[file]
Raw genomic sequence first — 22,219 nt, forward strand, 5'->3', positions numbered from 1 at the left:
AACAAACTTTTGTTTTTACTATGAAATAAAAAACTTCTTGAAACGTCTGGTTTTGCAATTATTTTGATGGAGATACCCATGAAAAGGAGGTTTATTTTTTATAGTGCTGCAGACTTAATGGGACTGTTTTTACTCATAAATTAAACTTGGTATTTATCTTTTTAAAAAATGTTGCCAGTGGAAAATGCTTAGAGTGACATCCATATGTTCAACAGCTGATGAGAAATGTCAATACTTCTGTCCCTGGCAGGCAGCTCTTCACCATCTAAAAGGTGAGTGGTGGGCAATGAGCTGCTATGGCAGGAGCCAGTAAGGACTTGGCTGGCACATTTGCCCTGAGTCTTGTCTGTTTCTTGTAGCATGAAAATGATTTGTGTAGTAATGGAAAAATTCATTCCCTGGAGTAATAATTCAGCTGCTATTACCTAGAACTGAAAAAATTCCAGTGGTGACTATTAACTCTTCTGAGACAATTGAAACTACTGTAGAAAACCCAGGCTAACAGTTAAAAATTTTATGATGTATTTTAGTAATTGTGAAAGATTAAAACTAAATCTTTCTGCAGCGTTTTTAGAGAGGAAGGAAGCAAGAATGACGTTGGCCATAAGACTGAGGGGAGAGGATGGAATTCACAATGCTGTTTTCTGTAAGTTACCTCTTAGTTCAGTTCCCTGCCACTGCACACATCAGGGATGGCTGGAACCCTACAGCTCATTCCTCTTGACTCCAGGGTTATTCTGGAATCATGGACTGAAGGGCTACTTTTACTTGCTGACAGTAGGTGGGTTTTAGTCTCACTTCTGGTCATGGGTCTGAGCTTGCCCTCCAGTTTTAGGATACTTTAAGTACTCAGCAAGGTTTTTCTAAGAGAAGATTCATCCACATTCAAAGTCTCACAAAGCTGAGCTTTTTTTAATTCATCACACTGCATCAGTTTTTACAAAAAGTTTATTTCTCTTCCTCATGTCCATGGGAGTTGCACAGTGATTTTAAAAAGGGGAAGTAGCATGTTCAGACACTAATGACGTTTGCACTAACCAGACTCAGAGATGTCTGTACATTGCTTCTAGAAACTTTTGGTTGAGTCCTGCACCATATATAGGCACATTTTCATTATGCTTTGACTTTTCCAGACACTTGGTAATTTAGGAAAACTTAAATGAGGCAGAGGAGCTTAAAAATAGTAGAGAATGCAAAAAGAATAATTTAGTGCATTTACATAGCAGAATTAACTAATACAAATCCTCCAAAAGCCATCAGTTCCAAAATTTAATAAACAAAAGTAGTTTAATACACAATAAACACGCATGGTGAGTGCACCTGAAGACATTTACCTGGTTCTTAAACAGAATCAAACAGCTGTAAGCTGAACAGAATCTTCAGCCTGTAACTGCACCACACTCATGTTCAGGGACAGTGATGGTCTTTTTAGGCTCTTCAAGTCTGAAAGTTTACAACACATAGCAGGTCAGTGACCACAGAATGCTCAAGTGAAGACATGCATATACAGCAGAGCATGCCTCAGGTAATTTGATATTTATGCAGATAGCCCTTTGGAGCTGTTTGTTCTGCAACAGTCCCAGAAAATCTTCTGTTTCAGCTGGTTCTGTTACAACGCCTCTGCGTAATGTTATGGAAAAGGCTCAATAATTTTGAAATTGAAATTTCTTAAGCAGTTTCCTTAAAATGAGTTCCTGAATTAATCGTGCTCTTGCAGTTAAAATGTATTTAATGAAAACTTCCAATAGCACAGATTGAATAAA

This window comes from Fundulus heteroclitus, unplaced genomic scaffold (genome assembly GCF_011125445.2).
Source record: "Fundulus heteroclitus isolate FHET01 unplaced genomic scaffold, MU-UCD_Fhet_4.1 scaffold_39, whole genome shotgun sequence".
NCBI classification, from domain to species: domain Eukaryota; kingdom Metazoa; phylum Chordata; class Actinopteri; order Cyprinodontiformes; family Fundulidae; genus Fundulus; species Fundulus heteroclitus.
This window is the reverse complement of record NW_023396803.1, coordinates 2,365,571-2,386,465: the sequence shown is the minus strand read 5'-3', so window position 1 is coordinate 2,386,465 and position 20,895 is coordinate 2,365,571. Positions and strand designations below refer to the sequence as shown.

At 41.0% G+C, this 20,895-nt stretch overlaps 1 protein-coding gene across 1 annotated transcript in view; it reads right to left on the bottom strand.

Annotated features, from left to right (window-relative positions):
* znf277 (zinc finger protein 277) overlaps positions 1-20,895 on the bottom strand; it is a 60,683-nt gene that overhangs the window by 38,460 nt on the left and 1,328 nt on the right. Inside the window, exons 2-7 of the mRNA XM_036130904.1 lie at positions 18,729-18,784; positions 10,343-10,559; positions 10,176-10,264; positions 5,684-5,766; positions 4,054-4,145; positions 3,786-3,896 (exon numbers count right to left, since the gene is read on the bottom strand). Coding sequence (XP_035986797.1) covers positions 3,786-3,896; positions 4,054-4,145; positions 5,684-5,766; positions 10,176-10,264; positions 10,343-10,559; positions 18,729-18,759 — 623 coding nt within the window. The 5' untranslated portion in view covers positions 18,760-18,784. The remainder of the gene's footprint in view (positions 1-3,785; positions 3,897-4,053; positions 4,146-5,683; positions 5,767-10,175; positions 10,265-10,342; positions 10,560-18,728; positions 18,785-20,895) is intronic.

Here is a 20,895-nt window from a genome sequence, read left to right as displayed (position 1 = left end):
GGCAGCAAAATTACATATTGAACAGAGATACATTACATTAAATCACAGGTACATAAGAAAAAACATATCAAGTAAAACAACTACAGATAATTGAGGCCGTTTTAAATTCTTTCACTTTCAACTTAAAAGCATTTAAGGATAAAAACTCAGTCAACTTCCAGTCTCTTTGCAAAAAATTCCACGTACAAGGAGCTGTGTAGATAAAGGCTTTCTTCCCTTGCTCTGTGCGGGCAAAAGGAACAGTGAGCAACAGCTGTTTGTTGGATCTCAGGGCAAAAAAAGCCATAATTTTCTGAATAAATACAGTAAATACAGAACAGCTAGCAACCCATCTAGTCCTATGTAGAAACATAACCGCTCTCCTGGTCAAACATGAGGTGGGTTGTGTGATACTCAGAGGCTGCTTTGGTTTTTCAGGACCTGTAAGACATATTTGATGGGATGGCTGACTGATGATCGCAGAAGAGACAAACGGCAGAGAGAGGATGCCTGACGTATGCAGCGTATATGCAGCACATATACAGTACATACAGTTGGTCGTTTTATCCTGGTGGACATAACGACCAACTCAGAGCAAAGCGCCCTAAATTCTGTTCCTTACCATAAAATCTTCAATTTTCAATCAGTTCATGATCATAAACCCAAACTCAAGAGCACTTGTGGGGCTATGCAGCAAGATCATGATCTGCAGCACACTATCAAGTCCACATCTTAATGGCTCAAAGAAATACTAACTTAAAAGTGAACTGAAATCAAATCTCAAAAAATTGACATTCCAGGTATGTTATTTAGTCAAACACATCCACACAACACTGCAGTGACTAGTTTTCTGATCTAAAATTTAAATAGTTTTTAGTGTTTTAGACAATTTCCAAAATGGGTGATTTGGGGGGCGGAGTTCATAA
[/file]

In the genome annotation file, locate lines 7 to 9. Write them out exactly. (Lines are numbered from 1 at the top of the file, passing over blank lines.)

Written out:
At 41.0% G+C, this 20,895-nt stretch overlaps 1 protein-coding gene across 1 annotated transcript in view; it reads right to left on the bottom strand.

Annotated features, from left to right (window-relative positions):
* znf277 (zinc finger protein 277) overlaps positions 1-20,895 on the bottom strand; it is a 60,683-nt gene that overhangs the window by 38,460 nt on the left and 1,328 nt on the right. Inside the window, exons 2-7 of the mRNA XM_036130904.1 lie at positions 18,729-18,784; positions 10,343-10,559; positions 10,176-10,264; positions 5,684-5,766; positions 4,054-4,145; positions 3,786-3,896 (exon numbers count right to left, since the gene is read on the bottom strand). Coding sequence (XP_035986797.1) covers positions 3,786-3,896; positions 4,054-4,145; positions 5,684-5,766; positions 10,176-10,264; positions 10,343-10,559; positions 18,729-18,759 — 623 coding nt within the window. The 5' untranslated portion in view covers positions 18,760-18,784. The remainder of the gene's footprint in view (positions 1-3,785; positions 3,897-4,053; positions 4,146-5,683; positions 5,767-10,175; positions 10,265-10,342; positions 10,560-18,728; positions 18,785-20,895) is intronic.